While many industries are encountering challenging economic conditions, the cannabis industry is projected to experience significant growth. According to the Brightfield Group, “the market is estimated to reach over $31.8 billion annual sales the end of 2023, growing to $50.7 billion in annual sales by 2028.” Many states, recognizing the potential significant revenue opportunity created by this industry is working to legalize both medical and recreational use of marijuana. Business owners in this area are well familiar with the unique challenges of running this type of business. These challenges especially happen when managing back office operations like payroll and HR. In this article, we will explore some of the key complexities that businesses in the cannabis industry face when managing payroll and HR.
1. Compliance with State and Federal Laws
One of the most significant challenges of running the back office for a cannabis business is the need to comply with both state and federal regulations. Here’s a resource that shows which state has legalized cannabis businesses and the corresponding laws. It’s clear that the legal landscape for cannabis is constantly changing, and it can be challenging to keep up with the evolving laws and regulations. As of the date, according to congress.gov, “under the federal Controlled Substances Act (CSA), marijuana is strictly regulated and may not legally be used for medical or recreational purposes”. Therefore, cannabis is still illegal under federal law. This also means that businesses cannot use traditional banking services, making it challenging to manage payroll.
2. Employee Classification
In a traditional business, employee classification is typically referred to one of two scenarios: an employee is classified as either exempt or non-exempt under federal and state wage and hour laws, such as the Fair Labor Standards Act (FLSA), which regulates minimum wage, overtime, recordkeeping and child employment standards at the national level. Cannabis businesses have unique needs in this area. Cannabis companies often employ workers in different capacities, including budtenders, cultivators, and dispensary managers. There is no clear-cut job classification for workers in the cannabis industry, making it challenging to determine whether they should be classified as hourly or salaried employees. This classification can impact how employees are compensated, which can lead to legal and financial repercussions if not handled correctly.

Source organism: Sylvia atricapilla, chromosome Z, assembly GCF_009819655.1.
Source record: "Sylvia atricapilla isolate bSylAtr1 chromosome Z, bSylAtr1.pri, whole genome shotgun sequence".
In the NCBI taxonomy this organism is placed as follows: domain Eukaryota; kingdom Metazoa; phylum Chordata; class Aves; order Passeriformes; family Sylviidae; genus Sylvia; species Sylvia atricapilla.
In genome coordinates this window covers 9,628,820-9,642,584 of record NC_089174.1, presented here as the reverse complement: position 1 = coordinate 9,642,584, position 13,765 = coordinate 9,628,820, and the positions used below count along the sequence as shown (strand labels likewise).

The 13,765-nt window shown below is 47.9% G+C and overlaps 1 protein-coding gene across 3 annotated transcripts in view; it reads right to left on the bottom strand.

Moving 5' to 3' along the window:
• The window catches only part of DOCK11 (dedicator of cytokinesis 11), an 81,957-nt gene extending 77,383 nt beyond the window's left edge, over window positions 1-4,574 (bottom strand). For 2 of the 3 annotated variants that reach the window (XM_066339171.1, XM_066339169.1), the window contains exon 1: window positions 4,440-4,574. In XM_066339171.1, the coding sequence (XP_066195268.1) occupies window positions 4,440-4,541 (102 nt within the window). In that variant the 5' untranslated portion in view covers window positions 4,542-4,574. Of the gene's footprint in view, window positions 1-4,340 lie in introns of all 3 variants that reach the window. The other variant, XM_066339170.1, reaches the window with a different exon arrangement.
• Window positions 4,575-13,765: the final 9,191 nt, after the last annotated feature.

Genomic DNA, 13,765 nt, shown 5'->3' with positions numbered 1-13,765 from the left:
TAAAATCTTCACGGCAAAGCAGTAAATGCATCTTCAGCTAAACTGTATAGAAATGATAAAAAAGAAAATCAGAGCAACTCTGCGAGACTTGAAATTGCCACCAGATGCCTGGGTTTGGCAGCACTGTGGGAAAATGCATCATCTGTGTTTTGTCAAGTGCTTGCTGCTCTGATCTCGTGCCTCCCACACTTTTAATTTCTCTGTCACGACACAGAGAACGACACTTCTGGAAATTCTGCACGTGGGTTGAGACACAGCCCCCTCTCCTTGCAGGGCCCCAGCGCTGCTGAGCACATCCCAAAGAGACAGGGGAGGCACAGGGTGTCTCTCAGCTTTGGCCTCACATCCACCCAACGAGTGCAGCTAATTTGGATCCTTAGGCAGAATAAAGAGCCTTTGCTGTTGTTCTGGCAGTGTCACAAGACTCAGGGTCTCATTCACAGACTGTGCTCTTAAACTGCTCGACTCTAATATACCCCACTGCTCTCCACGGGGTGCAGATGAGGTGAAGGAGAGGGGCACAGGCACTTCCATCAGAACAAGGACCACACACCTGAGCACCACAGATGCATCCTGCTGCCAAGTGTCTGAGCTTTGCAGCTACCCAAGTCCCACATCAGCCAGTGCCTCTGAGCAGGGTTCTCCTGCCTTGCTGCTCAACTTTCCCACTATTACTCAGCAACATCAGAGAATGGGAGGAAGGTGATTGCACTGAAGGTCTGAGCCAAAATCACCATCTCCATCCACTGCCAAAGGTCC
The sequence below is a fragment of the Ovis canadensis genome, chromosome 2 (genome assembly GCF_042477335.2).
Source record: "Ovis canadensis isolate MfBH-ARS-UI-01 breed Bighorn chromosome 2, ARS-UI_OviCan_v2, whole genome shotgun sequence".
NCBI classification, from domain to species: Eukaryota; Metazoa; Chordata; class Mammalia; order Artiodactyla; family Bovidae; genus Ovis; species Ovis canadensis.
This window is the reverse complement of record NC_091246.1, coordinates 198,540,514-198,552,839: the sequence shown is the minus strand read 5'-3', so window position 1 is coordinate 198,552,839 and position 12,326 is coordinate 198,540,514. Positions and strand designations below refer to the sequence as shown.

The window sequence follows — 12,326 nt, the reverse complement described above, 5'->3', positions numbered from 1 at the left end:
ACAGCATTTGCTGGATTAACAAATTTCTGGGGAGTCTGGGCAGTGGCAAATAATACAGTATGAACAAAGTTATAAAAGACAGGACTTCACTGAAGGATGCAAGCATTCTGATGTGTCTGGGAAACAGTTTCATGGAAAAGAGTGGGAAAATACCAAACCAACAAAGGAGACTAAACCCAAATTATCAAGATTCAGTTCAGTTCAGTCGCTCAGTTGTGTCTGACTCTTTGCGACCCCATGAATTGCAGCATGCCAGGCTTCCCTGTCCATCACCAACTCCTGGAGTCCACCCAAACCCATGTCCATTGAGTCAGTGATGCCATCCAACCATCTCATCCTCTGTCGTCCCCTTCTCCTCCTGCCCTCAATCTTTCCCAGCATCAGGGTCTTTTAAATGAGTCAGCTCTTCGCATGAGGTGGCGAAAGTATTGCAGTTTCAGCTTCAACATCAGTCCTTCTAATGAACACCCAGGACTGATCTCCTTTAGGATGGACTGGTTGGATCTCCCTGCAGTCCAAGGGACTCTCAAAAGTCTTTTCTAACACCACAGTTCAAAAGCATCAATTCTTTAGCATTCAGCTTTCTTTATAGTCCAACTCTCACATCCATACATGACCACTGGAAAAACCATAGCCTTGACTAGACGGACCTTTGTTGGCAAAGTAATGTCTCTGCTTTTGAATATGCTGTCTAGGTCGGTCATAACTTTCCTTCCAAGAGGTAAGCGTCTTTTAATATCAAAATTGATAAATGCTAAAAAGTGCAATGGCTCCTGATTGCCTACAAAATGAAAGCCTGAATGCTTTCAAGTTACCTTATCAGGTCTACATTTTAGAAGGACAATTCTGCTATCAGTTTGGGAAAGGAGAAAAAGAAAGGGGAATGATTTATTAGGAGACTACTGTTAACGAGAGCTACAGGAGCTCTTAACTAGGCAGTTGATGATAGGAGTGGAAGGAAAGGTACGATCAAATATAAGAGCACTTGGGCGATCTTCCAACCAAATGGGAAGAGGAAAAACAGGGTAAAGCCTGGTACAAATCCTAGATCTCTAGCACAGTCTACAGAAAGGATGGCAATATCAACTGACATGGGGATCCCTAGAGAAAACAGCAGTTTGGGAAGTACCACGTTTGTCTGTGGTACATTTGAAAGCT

3. Taxes and Accounting
Another challenge for cannabis businesses is managing taxes and accounting. The IRS has provided a resource page to help guide Cannabis business owners. And it is advisable to refer to your local state for state specific tax requirements. A unique tax criteria businesses should be aware of when it comes to this industry, since cannabis is illegal under federal law, businesses cannot deduct expenses related to the production, sale, or distribution of cannabis on their federal tax returns. This can significantly impact a business’s financial health and profitability. Additionally, since cannabis businesses are cash-heavy, accounting for these transactions can be challenging, requiring specialized knowledge and software.
4. Recruitment and Retention
Recent reports showing the labor market reflect a tight labor market. Staffing exports recommend when it comes to recruiting you should:
- Know what you are looking for when it comes to your candidates
- Search the right places
- Differentiate or set yourself apart
- Let your employees serve as your ambassadors
- Tailor your pitch to the individual
- Leverage social media to help you approach
Cannabis is a highly competitive industry, with many businesses vying for a limited pool of skilled workers. As such, businesses need to be strategic about recruitment and retention. HR departments must develop competitive compensation packages, benefits, and professional development opportunities to attract and retain talent in this fast-paced industry.
In conclusion, managing the back office for a cannabis business requires specialized knowledge and expertise. HR and payroll professionals need to be up-to-date with the latest laws and regulations, understand the unique challenges of the industry, and have specialized software and tools to manage taxes and accounting. By investing in their back-office operations, cannabis businesses can streamline their operations, minimize risks, and remain competitive in this rapidly evolving industry. When leveraging companies for payroll, benefits and HRIS requirements, it is recommended to partner with an organization that has expertise in this industry.
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